Posted 3 months ago
Can dogs have accents and meaning behind different barks?
Does a Staffordshire Bull Terrier who lives in Liverpool bark differently to one from London?
Humans have accents so it would make sense if our pets did.
TeamDogs wanted to find out once and for all, so we asked Anna Webb, a nutrition and behaviour expert to find out whether our precious pooches can really have regional twangs.
Anna, who is also the host of A Dog’s Life podcast, said: "While regional accents are unlikely with dogs, they do bark/vocalise differently depending on breed and the context, and what they’re saying in dog.
"This is closely linked to how their body posture also expresses their voice at the same time. In fact, Huskies howl rather than bark, and Basenjis yodel.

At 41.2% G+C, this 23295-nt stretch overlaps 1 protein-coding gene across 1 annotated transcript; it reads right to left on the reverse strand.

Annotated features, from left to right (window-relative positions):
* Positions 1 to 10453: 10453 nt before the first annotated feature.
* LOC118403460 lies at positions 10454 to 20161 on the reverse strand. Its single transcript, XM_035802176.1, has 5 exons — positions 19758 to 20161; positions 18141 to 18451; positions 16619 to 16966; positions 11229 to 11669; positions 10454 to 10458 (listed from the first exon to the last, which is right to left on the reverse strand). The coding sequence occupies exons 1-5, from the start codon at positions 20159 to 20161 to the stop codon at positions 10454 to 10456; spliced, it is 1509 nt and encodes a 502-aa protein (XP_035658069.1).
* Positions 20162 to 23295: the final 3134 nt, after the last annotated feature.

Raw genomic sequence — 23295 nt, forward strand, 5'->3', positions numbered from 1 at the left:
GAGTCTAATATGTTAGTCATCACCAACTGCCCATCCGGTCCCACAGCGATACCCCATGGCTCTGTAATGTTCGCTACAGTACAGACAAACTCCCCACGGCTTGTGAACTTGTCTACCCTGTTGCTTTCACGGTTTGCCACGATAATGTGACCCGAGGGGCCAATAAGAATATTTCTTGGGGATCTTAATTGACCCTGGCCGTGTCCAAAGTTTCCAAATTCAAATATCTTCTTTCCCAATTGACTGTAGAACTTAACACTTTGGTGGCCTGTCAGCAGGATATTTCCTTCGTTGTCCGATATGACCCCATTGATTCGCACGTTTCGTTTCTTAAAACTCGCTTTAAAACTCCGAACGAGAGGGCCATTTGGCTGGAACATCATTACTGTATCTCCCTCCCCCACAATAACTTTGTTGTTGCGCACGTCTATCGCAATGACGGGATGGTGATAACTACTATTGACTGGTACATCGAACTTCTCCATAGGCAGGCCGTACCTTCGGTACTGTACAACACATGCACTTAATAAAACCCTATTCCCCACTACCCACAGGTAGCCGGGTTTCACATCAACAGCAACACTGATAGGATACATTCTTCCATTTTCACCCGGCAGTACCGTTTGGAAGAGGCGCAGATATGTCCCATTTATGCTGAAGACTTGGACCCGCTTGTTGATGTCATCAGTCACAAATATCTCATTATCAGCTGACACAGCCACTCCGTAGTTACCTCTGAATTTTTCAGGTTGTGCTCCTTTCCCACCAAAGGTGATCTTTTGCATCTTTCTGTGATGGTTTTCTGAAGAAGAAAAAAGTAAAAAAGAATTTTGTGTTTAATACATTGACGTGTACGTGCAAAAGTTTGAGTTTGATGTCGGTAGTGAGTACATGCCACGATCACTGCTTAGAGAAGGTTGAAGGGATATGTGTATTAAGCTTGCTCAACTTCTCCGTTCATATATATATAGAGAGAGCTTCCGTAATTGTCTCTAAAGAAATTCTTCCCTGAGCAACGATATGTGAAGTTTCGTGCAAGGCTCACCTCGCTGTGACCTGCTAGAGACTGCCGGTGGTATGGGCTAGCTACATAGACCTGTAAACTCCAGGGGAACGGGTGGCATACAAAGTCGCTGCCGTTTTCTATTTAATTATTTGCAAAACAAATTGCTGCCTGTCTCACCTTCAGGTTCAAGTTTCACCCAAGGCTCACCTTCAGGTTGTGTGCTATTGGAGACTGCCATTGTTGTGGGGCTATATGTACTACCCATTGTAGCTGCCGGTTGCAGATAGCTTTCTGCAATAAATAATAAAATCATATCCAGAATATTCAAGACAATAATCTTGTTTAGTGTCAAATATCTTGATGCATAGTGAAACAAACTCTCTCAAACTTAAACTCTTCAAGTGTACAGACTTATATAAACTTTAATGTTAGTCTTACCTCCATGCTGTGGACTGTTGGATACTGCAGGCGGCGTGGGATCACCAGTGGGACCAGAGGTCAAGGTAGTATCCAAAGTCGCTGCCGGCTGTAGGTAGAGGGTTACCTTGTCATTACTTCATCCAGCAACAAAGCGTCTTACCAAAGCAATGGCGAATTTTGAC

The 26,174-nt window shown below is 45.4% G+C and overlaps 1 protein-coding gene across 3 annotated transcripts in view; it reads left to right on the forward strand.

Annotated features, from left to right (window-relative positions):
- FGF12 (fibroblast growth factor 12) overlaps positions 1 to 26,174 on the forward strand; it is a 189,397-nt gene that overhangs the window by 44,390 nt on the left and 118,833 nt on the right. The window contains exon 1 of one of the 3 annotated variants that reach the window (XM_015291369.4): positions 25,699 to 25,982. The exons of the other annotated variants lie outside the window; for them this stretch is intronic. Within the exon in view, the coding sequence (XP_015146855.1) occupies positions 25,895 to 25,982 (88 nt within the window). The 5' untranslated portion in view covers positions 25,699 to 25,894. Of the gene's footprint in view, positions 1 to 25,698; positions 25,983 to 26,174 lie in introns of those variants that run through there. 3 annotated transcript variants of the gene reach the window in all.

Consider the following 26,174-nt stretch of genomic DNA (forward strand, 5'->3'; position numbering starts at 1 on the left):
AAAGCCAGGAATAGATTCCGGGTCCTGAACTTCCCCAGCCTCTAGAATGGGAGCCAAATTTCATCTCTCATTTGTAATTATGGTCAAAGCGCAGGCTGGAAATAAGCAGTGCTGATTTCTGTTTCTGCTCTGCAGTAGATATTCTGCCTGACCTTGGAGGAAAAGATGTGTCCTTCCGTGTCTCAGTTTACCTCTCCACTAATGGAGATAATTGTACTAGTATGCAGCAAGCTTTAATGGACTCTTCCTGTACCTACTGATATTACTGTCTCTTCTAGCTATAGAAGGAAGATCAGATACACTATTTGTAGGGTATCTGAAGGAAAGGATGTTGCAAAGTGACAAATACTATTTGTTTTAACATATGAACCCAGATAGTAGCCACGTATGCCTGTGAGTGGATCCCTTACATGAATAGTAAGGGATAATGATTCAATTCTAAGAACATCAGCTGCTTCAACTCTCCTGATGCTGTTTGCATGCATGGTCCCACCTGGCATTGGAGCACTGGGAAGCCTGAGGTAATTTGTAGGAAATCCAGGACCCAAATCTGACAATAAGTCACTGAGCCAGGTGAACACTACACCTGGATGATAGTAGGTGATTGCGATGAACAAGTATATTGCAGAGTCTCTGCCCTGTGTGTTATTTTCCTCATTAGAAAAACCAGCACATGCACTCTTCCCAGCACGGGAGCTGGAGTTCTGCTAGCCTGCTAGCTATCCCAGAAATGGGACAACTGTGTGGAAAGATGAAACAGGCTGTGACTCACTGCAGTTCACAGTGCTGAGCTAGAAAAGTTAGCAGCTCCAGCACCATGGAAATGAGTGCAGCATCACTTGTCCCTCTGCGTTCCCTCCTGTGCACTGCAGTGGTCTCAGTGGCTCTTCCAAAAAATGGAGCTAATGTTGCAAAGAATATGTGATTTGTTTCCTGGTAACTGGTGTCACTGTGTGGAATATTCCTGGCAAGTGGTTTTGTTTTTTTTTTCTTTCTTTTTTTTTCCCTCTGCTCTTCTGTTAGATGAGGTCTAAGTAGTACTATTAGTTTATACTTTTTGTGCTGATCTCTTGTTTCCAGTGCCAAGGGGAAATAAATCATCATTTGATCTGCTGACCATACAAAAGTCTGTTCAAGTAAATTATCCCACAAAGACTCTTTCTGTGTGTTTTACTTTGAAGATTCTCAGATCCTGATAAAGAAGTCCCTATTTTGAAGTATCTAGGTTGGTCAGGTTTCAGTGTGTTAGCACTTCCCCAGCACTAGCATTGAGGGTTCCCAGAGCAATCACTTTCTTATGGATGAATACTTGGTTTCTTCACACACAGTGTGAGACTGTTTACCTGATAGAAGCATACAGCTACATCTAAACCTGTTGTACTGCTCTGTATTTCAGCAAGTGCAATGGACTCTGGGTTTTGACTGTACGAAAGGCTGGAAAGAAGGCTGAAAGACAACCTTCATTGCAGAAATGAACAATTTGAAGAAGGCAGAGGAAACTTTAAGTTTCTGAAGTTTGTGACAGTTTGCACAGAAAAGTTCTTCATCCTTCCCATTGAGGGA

"It’s so important for pet parents to understand different barks. Whether it’s an attention-seeking bark - normally one very loud/high pitched I want a treat sound, your dog may be sat in front of your fridge! Or it could be the alert bark, someone’s at the door which is several barks together and medium pitched."
She continued: "A true alert will mean your dog will run to the door, then come and find you. Or if there’s danger outside it’s a deeper, more threatening bark accompanied with a growl.
"And of course, there’s the joyful bark when dogs are playing again medium pitched and in single barks. This is combined often with the traditional play bow.
"Barking continuously outside on the pavement or in your garden is about sounding off, ensuring that everyone in the neighbourhood can hear. This can be attributed to some overcompensation and anxiety."
If you believe your dog has an accent or makes unusual noises you think we should know about, email firstname.lastname@example.org or comment below.